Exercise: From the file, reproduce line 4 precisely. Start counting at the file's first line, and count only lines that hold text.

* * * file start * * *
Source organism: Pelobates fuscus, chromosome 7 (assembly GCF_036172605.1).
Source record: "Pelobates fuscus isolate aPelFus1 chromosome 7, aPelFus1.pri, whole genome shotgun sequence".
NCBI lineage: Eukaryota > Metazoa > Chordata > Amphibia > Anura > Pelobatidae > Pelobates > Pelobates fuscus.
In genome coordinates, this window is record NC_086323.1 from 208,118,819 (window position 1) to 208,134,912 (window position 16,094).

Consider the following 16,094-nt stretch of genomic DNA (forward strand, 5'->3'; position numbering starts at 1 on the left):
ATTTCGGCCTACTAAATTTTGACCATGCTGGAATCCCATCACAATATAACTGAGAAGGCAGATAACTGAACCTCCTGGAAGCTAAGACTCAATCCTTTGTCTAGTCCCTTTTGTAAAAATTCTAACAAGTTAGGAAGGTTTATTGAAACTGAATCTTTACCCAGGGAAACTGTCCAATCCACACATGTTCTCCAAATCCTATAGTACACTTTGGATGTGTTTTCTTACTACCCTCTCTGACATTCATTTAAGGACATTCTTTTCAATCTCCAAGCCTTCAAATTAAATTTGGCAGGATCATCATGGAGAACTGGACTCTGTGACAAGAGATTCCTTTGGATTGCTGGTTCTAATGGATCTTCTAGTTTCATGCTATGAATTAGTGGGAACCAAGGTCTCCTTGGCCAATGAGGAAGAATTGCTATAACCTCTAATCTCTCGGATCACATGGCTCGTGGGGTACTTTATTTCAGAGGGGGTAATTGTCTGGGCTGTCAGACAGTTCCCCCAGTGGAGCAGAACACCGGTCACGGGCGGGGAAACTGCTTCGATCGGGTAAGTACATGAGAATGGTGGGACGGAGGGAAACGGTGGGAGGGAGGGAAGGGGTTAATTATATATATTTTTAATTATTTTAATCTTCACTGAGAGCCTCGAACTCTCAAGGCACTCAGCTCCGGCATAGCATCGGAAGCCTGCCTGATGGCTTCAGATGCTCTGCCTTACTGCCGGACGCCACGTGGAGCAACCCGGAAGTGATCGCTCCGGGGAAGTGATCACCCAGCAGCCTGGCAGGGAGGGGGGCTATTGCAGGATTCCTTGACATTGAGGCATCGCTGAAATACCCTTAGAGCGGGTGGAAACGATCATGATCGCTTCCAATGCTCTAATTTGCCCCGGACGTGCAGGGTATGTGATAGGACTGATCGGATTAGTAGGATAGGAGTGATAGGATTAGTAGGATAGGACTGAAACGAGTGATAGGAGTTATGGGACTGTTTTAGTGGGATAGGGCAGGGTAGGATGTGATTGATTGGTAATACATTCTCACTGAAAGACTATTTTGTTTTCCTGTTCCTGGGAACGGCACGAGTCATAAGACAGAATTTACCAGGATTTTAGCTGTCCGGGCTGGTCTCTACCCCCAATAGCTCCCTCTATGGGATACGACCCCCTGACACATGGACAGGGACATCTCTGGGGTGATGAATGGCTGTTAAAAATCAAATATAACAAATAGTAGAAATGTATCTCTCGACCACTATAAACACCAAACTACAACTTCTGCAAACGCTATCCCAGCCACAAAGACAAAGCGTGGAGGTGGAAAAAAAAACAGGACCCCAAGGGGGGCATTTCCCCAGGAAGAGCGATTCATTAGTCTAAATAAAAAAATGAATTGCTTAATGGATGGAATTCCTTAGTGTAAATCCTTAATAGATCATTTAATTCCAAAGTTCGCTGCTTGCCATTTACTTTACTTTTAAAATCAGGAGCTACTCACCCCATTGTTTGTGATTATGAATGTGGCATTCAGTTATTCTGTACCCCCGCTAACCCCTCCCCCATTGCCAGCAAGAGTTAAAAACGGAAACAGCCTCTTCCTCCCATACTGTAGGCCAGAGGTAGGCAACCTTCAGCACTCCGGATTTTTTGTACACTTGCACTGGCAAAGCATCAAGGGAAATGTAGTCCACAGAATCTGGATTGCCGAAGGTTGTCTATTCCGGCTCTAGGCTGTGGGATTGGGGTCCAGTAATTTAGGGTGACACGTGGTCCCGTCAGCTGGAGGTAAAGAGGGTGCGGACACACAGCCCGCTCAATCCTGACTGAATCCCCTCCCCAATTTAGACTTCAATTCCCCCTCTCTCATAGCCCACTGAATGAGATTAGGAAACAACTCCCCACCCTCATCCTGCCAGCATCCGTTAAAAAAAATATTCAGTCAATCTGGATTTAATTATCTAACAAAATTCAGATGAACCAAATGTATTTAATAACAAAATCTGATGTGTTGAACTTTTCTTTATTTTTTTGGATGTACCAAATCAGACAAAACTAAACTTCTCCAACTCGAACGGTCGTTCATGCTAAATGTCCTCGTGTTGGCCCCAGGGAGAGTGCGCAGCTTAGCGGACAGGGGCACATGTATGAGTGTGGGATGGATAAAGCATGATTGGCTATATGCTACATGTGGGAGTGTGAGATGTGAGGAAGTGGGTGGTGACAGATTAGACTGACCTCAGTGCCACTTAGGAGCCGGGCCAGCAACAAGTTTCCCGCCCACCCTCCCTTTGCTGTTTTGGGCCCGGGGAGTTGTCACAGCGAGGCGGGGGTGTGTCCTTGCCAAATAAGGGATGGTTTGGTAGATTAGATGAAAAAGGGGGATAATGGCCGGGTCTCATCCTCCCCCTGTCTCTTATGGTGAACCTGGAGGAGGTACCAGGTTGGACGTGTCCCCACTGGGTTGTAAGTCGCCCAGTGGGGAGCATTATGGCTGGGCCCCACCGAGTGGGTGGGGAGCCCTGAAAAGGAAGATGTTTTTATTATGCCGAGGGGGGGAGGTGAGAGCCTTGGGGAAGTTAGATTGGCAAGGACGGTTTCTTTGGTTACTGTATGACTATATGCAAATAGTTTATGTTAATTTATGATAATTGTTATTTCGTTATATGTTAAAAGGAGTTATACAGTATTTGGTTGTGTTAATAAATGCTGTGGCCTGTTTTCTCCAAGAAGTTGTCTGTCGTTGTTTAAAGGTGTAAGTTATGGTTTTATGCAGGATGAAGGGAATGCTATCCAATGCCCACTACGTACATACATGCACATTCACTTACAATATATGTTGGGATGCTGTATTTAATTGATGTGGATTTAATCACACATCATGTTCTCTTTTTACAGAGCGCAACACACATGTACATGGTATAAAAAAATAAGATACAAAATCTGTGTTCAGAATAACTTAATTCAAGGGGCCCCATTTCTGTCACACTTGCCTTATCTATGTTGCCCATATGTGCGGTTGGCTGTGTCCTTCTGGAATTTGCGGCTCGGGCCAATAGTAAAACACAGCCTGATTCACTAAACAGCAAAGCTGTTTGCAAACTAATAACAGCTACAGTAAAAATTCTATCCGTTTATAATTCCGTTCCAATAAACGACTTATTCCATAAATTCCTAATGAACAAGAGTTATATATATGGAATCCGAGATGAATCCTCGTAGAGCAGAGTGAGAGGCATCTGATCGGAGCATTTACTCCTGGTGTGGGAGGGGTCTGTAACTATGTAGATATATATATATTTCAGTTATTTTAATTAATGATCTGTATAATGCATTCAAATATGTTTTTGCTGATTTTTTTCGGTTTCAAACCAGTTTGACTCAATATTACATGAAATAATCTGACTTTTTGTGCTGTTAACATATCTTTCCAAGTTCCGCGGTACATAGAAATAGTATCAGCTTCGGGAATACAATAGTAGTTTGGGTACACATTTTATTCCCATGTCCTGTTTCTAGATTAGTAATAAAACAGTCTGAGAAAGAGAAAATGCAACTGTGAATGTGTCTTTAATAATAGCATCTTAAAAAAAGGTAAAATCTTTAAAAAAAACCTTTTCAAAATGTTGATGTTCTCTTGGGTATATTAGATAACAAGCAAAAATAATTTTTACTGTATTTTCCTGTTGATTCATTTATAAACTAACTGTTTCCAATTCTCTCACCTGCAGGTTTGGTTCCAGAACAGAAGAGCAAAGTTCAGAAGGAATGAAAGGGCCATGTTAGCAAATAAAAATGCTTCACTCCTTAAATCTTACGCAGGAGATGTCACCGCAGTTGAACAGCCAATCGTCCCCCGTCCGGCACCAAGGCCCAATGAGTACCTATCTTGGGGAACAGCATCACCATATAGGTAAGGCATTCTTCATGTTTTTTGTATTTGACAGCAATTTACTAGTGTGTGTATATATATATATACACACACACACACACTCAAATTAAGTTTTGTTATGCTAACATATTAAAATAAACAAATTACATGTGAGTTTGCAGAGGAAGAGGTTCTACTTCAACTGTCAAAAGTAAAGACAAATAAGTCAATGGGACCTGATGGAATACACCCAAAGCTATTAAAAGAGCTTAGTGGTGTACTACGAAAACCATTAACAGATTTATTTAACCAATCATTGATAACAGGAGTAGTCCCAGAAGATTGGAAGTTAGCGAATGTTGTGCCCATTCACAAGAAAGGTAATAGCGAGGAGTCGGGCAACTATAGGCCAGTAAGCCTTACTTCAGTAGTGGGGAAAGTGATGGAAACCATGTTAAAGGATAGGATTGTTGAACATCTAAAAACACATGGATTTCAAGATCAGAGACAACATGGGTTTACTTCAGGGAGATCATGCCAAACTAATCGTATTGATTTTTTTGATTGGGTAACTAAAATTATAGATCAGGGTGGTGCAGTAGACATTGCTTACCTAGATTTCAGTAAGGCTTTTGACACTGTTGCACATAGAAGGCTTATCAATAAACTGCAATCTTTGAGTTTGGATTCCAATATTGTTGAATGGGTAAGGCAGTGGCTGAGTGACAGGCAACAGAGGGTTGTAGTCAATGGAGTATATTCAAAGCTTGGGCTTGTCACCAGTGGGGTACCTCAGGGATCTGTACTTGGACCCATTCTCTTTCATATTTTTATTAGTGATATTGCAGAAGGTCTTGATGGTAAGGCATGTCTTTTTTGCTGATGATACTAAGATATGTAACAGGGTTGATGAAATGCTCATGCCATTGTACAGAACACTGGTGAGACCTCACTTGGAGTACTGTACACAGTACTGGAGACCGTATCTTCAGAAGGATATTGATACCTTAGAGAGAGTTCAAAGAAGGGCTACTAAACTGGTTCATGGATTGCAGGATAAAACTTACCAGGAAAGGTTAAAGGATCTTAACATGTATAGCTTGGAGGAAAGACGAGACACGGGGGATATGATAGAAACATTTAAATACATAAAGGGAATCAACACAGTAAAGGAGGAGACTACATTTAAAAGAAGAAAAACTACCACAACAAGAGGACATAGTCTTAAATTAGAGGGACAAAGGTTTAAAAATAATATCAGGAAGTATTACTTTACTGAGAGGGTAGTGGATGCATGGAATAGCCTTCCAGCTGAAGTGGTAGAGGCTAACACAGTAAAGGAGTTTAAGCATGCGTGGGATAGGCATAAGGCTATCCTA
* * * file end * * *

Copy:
In genome coordinates, this window is record NC_086323.1 from 208,118,819 (window position 1) to 208,134,912 (window position 16,094).